Some interesting research was published at Baseball Essential by @CespedesBBQ into the frequency of appearances by teams on Sunday Night Baseball over the last decade. As you’d expect, the list is led by the Yankees and the Red Sox. Not only do they rank #1 (Yankees – 51) and #2 (Red Sox – 47) in appearances, but the matchup is the most popular over the last 10 years by a long shot. Yankees-Red Sox has more than twice as many games (31) as the next most popular matchup, another famous MLB rivalry, Cardinals-Cubs (13 games). It’s easy to explain why: ratings. It’s about as surprising as Alex Rodriguez getting caught using PEDs.
What’s more interesting is the teams at the other end of the spectrum. Only 2 MLB teams have not made an appearance on Sunday Night Baseball in the last decade – the Seattle Mariners and the Toronto Blue Jays. Five other teams made less than 5 appearances on SNB – the Marlins, Diamondbacks, Royals, Rockies, and Pirates. Of note from that list is Pittsburgh, who just made their first appearances on Sunday Night Baseball since 2002 last year.
So why the blackout of the Jays and Mariners? Well, you can’t exactly just point to both teams being miserable on the field. Granted, the Blue Jays have not made the postseason since their second World Series title in 1993 (which is a surprising 21 year playoff drought), but they’ve had 6 .500 or better seasons in the last decade. Their lowest win total was 73 wins. But in a crowded AL East, they haven’t been able to match the long-term success of Boston or New York, nor have they reached the short-term heights of Tampa Bay and Baltimore.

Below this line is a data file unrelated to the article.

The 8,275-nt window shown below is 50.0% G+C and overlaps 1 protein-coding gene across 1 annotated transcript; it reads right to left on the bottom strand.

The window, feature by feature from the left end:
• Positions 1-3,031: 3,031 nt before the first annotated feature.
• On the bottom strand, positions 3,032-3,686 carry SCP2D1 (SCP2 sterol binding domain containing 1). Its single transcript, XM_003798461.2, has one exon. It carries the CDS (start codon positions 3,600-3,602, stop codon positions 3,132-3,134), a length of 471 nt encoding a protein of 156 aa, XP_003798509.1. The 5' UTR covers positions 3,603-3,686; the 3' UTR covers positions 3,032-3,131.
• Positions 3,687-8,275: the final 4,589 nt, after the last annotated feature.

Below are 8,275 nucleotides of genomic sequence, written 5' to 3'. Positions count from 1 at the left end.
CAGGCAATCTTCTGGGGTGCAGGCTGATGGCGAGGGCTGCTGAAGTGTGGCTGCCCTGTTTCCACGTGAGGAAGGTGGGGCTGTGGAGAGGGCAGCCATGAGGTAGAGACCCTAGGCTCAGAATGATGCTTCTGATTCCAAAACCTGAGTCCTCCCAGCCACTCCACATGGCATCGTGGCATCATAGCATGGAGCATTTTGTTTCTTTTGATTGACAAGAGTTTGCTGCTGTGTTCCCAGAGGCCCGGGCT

The Mariners are also on a lengthy postseason drought (spanning 13 seasons), but have also had multiple winning seasons in that timeframe. They’ve had 3 winning seasons the past decade, but that’s been balanced out by 2 100 loss seasons as well. Again though, in a crowded AL West with Texas, Oakland, and the Angels they are often squeezed out of any national spotlight.
The next question is the drawing power of the teams at hand. ESPN might be within their rights to wonder whether a Canadian market could draw south of the border, but one would think the Mariners wouldn’t have much trouble. Especially with a stud pitcher like Felix Hernandez, a great pitching duel featuring the former Cy Young winner should certainly be worthy of at least one appearance.
ESPN’s early season schedule for Sunday Night Baseball this year is more of the same with Yanks-Sox overload, but here’s hoping there might just be a bit more balance to showcase some other teams outside the usual suspects at some point.